These five nations are the original Five Eyes Alliance and they have maintained this relationship into the present day despite the Cold War having long since been won.

Obviously, the original Five Eyes agreement was in effect long before the creation of the internet and online communication. But the Five Eyes agreement has been expanded to cover new technological and communication advances.

The 5 Eyes Alliance is a commonly used term these days but it wasn’t always so. We have Edward Snowden to thank for bringing this intelligence sharing arrangement into the public domain.

Before his whistleblowing back in 2013, the very existence of the 5 Eyes Alliance was not in the public domain, must less the extent of the cooperation between them.

Snowden’s leaks shed light on the arrangement and the extent to which our private information is shared between agencies working for free and democratic nations around the world.

The 9 Eyes Alliance

9 eyes countries


  • The 5 Eyes Alliance countries +
  • Denmark
  • Norway
  • France
  • The Netherlands

The 9 Eyes Alliance is essentially an extension of the 5 Eyes Alliance.

It too can trace its origins back to the Cold War where a number of Nordic and Western European countries joined forces with the original 5 Eyes countries to counter the threat posed by Soviet Russia.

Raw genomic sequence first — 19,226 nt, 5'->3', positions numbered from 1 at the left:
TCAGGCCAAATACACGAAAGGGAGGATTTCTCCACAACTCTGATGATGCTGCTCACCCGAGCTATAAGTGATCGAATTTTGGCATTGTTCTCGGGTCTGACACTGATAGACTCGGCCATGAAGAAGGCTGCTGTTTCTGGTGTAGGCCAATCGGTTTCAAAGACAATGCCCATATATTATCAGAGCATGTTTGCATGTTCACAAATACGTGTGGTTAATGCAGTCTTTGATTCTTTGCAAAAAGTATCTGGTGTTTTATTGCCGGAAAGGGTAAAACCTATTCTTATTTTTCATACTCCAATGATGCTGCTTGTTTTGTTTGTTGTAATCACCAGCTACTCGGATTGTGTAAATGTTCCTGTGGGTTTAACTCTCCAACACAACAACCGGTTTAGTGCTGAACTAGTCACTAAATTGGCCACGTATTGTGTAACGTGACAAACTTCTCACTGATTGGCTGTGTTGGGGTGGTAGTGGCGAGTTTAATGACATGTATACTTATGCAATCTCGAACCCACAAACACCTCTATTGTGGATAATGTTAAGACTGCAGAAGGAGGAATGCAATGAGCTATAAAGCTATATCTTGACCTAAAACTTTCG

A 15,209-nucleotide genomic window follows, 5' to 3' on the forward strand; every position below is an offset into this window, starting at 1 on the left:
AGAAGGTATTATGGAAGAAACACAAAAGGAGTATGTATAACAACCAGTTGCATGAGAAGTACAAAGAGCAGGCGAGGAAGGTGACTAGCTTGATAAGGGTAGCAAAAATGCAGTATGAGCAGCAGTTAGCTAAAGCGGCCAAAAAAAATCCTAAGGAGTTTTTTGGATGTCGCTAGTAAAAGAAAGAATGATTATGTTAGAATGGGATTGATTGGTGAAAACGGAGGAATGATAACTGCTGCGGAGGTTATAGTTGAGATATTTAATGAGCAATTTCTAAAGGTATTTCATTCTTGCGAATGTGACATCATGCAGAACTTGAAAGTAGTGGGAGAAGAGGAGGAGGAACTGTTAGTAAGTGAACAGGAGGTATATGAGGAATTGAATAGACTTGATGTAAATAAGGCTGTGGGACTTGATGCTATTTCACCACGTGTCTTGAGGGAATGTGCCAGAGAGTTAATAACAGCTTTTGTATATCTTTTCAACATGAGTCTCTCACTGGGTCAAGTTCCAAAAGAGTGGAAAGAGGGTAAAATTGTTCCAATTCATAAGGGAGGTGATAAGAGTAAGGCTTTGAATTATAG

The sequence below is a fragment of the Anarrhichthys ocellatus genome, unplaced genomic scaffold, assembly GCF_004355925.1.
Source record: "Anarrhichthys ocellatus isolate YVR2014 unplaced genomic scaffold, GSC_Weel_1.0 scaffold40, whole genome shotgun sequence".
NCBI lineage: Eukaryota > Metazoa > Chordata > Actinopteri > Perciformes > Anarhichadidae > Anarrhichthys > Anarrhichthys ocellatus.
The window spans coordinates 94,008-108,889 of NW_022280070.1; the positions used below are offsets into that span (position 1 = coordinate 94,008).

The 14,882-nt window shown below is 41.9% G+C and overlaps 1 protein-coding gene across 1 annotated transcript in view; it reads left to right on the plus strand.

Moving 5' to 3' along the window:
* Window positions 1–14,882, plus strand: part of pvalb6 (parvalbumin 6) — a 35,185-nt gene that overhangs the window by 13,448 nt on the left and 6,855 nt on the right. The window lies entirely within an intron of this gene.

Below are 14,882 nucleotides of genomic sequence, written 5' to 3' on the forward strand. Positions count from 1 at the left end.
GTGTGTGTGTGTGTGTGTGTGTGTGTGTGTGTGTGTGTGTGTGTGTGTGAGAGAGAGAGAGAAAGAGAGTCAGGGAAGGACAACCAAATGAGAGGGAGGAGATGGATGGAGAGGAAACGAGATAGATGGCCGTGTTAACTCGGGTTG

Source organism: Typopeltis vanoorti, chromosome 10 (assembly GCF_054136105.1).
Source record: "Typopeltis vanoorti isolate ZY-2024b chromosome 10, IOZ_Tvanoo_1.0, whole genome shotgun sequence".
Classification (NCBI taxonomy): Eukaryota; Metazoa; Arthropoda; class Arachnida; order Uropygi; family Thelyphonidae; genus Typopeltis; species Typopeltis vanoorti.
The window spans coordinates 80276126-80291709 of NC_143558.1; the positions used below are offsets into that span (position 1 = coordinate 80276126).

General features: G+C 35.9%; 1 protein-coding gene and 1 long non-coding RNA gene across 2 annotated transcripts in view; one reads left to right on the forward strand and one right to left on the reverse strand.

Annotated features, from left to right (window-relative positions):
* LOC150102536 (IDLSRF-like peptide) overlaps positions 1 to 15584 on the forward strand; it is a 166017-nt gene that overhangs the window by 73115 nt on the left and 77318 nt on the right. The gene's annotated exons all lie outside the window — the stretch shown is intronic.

These countries can be viewed as third-part participants.

Documents released by Edward Snowden suggested that while the original 5 countries in the agreement were exempt from intelligence targeting, those countries in the 9 Eyes Alliance have no such exemptions.

One internal NSA document made public by Snowden said, “We (the NSA) can, and often do, target the signals of most 3rd party foreign partners.”

There is no formal international treaty that binds the 9 Eyes Alliance countries, they are simply tied together by arrangements between their respective SIGINT agencies.

The 14 Eyes Alliance

14 eyes countries


  • The 9 Eyes Alliance countries +
  • Germany
  • Belgium
  • Sweden
  • Spain
  • Italy